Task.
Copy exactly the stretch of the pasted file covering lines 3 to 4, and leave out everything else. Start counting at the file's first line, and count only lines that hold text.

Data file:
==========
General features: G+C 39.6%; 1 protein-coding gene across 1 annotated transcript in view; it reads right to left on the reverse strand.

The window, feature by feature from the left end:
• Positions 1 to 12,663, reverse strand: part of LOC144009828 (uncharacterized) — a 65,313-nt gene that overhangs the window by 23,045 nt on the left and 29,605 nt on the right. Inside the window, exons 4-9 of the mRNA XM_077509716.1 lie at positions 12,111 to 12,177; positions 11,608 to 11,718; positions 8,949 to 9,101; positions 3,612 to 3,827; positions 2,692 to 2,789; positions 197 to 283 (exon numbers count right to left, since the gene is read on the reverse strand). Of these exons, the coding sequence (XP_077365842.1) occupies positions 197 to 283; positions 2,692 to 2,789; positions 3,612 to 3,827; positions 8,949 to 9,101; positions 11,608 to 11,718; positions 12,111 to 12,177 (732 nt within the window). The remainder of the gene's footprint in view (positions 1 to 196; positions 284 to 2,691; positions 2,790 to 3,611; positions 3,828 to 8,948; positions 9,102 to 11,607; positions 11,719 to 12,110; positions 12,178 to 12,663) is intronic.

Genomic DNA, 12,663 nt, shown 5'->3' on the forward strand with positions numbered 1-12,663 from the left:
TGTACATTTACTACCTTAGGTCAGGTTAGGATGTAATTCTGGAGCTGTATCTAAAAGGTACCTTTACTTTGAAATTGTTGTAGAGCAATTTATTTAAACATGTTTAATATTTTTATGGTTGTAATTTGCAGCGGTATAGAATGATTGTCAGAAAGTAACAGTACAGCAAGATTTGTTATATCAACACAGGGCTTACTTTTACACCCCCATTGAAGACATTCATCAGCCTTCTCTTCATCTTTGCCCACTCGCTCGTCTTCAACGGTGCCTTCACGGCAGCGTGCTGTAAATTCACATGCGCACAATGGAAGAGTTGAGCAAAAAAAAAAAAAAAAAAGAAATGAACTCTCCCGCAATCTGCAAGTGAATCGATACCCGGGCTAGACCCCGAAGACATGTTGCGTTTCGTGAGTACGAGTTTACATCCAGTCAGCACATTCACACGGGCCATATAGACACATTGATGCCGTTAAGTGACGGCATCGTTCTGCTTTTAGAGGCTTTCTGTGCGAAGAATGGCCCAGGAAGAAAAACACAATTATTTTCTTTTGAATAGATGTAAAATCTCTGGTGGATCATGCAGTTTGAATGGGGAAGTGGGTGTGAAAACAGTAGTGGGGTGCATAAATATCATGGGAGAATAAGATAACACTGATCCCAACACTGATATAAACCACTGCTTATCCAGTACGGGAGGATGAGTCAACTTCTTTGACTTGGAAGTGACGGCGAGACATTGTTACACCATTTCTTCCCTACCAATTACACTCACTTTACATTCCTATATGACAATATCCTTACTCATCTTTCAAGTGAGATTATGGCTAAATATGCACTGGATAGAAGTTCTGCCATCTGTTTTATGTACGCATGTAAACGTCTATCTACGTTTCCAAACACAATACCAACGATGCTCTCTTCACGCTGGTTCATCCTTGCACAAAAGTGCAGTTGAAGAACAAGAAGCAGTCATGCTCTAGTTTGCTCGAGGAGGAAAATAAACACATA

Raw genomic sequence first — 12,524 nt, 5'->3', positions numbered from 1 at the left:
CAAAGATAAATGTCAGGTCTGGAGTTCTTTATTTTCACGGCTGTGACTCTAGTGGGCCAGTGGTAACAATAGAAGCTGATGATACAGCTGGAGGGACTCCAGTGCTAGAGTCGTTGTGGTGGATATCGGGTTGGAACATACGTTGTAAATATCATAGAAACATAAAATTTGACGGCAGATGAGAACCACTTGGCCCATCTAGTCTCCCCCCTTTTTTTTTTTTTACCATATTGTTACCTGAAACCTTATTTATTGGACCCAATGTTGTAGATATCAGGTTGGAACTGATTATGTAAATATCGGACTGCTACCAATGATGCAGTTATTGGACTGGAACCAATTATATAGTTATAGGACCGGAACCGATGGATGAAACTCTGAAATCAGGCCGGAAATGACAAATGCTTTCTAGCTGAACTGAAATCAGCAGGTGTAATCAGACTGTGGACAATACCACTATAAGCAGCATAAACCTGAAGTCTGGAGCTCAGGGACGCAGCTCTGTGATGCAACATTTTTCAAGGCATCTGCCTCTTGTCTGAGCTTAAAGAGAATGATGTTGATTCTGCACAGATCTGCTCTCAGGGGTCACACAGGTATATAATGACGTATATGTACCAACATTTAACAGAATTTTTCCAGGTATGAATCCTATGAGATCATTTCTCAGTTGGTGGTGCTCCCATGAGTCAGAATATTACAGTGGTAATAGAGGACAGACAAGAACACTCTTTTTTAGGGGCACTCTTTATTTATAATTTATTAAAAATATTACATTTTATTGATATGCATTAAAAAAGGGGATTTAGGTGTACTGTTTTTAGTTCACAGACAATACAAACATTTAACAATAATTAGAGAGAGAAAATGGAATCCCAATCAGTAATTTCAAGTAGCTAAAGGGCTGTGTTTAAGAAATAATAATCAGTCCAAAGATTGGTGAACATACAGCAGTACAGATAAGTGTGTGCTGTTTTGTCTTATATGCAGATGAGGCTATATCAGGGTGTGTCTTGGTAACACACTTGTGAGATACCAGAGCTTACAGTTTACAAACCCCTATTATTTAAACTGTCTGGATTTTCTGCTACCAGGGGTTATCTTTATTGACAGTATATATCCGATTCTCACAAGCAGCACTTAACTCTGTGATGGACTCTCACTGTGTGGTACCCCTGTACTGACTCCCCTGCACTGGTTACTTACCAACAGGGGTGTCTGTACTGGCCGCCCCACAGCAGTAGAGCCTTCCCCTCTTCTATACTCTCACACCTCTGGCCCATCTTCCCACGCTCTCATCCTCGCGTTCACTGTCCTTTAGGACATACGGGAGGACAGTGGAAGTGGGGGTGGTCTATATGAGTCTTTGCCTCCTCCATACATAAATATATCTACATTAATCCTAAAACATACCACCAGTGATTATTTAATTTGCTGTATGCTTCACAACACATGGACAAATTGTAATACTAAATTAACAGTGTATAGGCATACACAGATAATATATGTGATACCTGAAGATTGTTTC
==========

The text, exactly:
• Positions 1 to 12,663, reverse strand: part of LOC144009828 (uncharacterized) — a 65,313-nt gene that overhangs the window by 23,045 nt on the left and 29,605 nt on the right. Inside the window, exons 4-9 of the mRNA XM_077509716.1 lie at positions 12,111 to 12,177; positions 11,608 to 11,718; positions 8,949 to 9,101; positions 3,612 to 3,827; positions 2,692 to 2,789; positions 197 to 283 (exon numbers count right to left, since the gene is read on the reverse strand). Of these exons, the coding sequence (XP_077365842.1) occupies positions 197 to 283; positions 2,692 to 2,789; positions 3,612 to 3,827; positions 8,949 to 9,101; positions 11,608 to 11,718; positions 12,111 to 12,177 (732 nt within the window). The remainder of the gene's footprint in view (positions 1 to 196; positions 284 to 2,691; positions 2,790 to 3,611; positions 3,828 to 8,948; positions 9,102 to 11,607; positions 11,719 to 12,110; positions 12,178 to 12,663) is intronic.

Genomic DNA, 12,663 nt, shown 5'->3' on the forward strand with positions numbered 1-12,663 from the left: